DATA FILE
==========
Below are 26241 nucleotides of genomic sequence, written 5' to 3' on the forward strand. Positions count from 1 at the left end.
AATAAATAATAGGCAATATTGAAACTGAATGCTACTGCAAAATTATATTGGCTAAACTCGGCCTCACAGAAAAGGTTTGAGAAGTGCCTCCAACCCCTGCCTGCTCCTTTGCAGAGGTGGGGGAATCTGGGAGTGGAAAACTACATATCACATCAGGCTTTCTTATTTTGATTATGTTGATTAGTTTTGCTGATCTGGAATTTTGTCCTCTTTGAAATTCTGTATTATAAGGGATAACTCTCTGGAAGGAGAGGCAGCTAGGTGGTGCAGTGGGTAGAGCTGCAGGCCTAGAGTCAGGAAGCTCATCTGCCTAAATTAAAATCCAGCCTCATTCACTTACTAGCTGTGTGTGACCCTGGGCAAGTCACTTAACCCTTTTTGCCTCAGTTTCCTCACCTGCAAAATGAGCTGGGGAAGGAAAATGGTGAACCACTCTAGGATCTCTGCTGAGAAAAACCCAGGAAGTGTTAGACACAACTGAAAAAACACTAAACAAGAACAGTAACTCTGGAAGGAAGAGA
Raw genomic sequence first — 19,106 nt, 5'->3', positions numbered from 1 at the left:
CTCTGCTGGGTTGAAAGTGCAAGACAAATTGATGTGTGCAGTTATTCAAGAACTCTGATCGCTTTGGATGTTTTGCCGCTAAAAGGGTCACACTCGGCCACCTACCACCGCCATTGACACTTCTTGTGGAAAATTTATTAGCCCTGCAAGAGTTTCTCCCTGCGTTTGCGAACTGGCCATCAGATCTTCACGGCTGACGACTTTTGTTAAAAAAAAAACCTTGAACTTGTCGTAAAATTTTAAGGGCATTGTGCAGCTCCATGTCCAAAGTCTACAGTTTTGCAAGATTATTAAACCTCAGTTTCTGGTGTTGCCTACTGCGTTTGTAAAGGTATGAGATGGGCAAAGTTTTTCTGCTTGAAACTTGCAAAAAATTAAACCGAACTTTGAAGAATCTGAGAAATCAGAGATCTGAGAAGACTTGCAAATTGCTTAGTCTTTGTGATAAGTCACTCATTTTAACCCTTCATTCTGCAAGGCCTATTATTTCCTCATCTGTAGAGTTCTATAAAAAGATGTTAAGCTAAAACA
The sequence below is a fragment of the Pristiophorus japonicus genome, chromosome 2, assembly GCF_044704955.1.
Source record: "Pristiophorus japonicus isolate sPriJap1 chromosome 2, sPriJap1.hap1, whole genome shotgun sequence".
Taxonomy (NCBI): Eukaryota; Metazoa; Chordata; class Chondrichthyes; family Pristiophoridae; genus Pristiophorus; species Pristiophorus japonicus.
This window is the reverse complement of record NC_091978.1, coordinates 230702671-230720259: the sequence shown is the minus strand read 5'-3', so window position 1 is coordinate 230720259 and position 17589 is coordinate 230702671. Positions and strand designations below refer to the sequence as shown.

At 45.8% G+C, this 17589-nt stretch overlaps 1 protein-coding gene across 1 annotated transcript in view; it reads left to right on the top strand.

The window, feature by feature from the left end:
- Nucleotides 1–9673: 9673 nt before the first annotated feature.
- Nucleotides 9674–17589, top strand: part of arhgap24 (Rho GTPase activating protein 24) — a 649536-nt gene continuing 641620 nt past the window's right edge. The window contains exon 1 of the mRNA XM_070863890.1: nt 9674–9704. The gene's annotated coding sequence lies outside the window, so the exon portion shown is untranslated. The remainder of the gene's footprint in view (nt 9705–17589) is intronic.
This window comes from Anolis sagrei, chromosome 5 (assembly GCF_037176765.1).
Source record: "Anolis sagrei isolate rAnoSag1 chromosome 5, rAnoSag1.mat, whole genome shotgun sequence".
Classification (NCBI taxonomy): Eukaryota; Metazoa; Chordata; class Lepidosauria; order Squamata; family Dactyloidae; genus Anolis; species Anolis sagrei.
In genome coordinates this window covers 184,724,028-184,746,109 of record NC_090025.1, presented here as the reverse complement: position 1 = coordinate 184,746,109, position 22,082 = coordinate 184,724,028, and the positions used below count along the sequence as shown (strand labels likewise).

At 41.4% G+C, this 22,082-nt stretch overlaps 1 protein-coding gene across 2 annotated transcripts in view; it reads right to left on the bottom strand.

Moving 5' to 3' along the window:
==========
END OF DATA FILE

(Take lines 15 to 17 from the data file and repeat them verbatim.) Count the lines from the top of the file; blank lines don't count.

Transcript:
Classification (NCBI taxonomy): Eukaryota; Metazoa; Chordata; class Lepidosauria; order Squamata; family Dactyloidae; genus Anolis; species Anolis sagrei.
In genome coordinates this window covers 184,724,028-184,746,109 of record NC_090025.1, presented here as the reverse complement: position 1 = coordinate 184,746,109, position 22,082 = coordinate 184,724,028, and the positions used below count along the sequence as shown (strand labels likewise).

At 41.4% G+C, this 22,082-nt stretch overlaps 1 protein-coding gene across 2 annotated transcripts in view; it reads right to left on the bottom strand.